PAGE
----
George Lungu’s work with Excel Simulation spreadsheets are highly innovative particularly in the way they transform mathematical problems into live animated models which respond in realtime to user interaction. Their use as teaching tools is, I believe, unsurpassed. His use of Excel features is also highly innovative, take a look at this video explaining how he uses ‘sprites’ with excel to animate his problems.
George told me a little about why he created his simulation problems. He writes "Last year, at the end of August, I just arrived to Phoenix for a contract. It was almost midnight, yet the temperature was over 100°F. As I opened the car door I was hit by this sudden urge to do a U-turn and return to Colorado on the spot. The Mexican guy, dressed in a formal tuxedo, with tie, relaxing on a nearby bench, grinned at me. Seeing my license plate he figured out what was on my mind. I saw no sign of sweat on his face so I assumed he was made out of some tungsten alloy.
Within two weeks I found myself bored to death. My apartment was a sauna despite the air conditioning unit which was humming non-stop. The accelerometers models I created for the company were received with suspicion since they were built in Excel not Matlab or Simulink. Excel is for lowly accountants not for smart engineers or physicist, isn’t it? In my industry there is the commonly held belief that the result of your work is proportional to the price of the software you use. The fact that the speed of these Excel electro-mechanical models was about two orders of magnitude higher than the speed of the existing Simulink / Matlab models while the benchmarked precision was still good, added more gas on the fire.
Few questions arose. Some accused me of using “just a look-up table”. You cannot possible do differential equations in Excel, could you? That was easy to dismiss since the system of equations is rather large and one would need a huge number of points to be able to tackle the range of all the parameters. The next was, how many people in our (rather large) systems team were needed to be laid off if we shrink a two-day simulation to an hour. The final question was (and here the manager agreed on that one), if the model is so simple (32 columns) and portable in Excel (compared to the existing one) and anyone can take it home and use it without a license, would this go to the competition or even worse, would our clients figure it out and dump us as a modeling source while keeping us only as a part supplier.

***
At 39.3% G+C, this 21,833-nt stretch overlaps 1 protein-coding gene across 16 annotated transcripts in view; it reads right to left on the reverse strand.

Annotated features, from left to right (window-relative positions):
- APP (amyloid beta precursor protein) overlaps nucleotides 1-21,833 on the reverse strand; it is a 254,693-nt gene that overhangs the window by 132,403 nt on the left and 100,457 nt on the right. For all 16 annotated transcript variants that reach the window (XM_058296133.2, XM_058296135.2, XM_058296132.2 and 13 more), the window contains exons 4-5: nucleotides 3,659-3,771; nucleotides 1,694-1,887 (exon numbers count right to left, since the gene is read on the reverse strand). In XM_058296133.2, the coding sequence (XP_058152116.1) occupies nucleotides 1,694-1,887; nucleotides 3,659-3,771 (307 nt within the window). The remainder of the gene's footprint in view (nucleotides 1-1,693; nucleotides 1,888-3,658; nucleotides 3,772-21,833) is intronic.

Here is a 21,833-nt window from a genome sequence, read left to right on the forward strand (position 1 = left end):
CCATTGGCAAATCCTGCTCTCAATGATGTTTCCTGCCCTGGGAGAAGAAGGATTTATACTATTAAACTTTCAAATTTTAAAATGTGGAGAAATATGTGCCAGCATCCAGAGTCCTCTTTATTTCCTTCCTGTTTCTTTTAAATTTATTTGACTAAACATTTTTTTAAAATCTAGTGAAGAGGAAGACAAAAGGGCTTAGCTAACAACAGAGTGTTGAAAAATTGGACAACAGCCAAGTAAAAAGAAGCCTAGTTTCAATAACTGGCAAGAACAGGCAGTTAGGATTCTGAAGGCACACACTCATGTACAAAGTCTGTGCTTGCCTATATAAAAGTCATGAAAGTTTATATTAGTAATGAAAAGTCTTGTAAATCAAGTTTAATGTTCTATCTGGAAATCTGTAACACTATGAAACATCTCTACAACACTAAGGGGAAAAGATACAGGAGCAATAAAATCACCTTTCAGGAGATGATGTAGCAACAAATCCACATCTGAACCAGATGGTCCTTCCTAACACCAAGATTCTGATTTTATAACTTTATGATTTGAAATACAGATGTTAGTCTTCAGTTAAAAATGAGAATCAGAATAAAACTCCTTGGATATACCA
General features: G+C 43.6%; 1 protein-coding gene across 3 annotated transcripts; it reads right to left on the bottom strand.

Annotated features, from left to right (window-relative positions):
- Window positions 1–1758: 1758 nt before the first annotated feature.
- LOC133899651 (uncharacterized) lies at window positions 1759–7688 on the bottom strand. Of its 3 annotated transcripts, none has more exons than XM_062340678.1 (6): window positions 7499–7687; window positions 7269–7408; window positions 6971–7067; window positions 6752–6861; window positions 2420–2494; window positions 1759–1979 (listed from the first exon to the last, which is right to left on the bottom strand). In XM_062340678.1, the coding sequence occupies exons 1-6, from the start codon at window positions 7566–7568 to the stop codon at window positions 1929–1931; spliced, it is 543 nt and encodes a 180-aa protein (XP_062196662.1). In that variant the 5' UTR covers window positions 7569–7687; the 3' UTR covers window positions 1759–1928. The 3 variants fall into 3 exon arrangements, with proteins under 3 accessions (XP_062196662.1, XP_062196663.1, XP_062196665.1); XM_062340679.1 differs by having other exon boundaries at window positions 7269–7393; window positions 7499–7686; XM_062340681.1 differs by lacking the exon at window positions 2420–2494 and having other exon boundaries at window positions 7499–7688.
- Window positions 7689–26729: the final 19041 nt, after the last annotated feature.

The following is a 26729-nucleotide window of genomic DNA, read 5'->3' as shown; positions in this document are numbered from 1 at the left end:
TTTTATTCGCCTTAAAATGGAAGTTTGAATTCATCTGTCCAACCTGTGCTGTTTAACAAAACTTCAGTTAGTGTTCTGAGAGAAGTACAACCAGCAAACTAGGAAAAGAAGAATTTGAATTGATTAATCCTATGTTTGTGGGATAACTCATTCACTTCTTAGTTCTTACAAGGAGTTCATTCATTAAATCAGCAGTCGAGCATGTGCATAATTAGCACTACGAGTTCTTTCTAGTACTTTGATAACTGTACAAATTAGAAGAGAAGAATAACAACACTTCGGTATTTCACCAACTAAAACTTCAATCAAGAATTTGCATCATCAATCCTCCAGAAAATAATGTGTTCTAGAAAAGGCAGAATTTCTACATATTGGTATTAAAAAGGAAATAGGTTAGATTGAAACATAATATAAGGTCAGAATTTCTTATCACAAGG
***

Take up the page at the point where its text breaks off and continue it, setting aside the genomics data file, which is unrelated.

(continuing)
My usual night jogging and rattlesnakes whacking in the desert shortly became bland by itself so I decided to put my newly gained Excel diff. equation solving skill to a good use. I first build a 2D planetary system and than I felt the need to convert it in 3D and make it more interesting. Therefore I created a simple rectangle and I slowly figured out how to resize it, shift it and rotate it. No books, no internet, no reading, just thinking.
The second step was to take a point (x,y,z) in an arbitrary system of coordinates, place an imaginary rectangular sheet of glass between my eye and this Cartesian system, take an imaginary gun and shoot the point. The point of coordinates (u,v) where the bullet pierces the glass would be the point on a flat screen which would render a flat but 3D perspective view of the original (x,y,z) point. By the end of the weekend, after lots of scribbling and attempts to remember the high school geometry, I had the 3D-2D conversion formulas and a nice cube which could be zoomed and turned around both vertically and horizontally with the help of Excel spin buttons.
In November 2008, due to the meltdown in the automotive industry many employees were laid off. My contract was prematurely terminated and I left Arizona. The departure was even harder than the arrival. In the meanwhile I fell in love with the mountains around the city, the climate, the fine southern Indian cuisine and the feeling of freedom. Getting back to Colorado I managed to put the 3D conversion knowledge to a good use making an 8-body planetary system with all sorts of features. The fairly simple shapes I was dealing with were not enough to satisfy me anymore. Since a rotating 3D Excel cube was already posted on YouTube, I decided to do something more challenging...an Excel Rollercoaster!"
To be featured in coming newsletters: Spring damper simulation, planetary motion simulation.
WARNING: Before you download and run any of George's simulation worksheets please update your version of XLC (see the following article):
I became aware of a small bug in XLC v10_09 build 01 which slowed Excel down marginally when the XLC Automatic features were switched off. I noticed it when running some of George Lungu’s spreadsheets which require frequent screen updating. It is corrected in XLC v10_09 build 02, so if you plan on running any of George’s spreadsheets it is worth updating XLC to the latest version. Remember to switch off the “Auto XLC Switch” before you run any of George’s spreadsheets.
geo (George Lungu) uploads his debut simulation spreadsheet
mfschoenberg earns his XLC Pro subscription with this new calculation
ANSI Cylinder Buckling.xls
alqee earns his XLC Pro subscription with this new calculation buoyancy tank.XLS
mdmichiels earns his XLC Pro subscription with this new calculation CIRCBASE.xls
Alex Tomanovich updates his MONORAIL.xls spreadsheet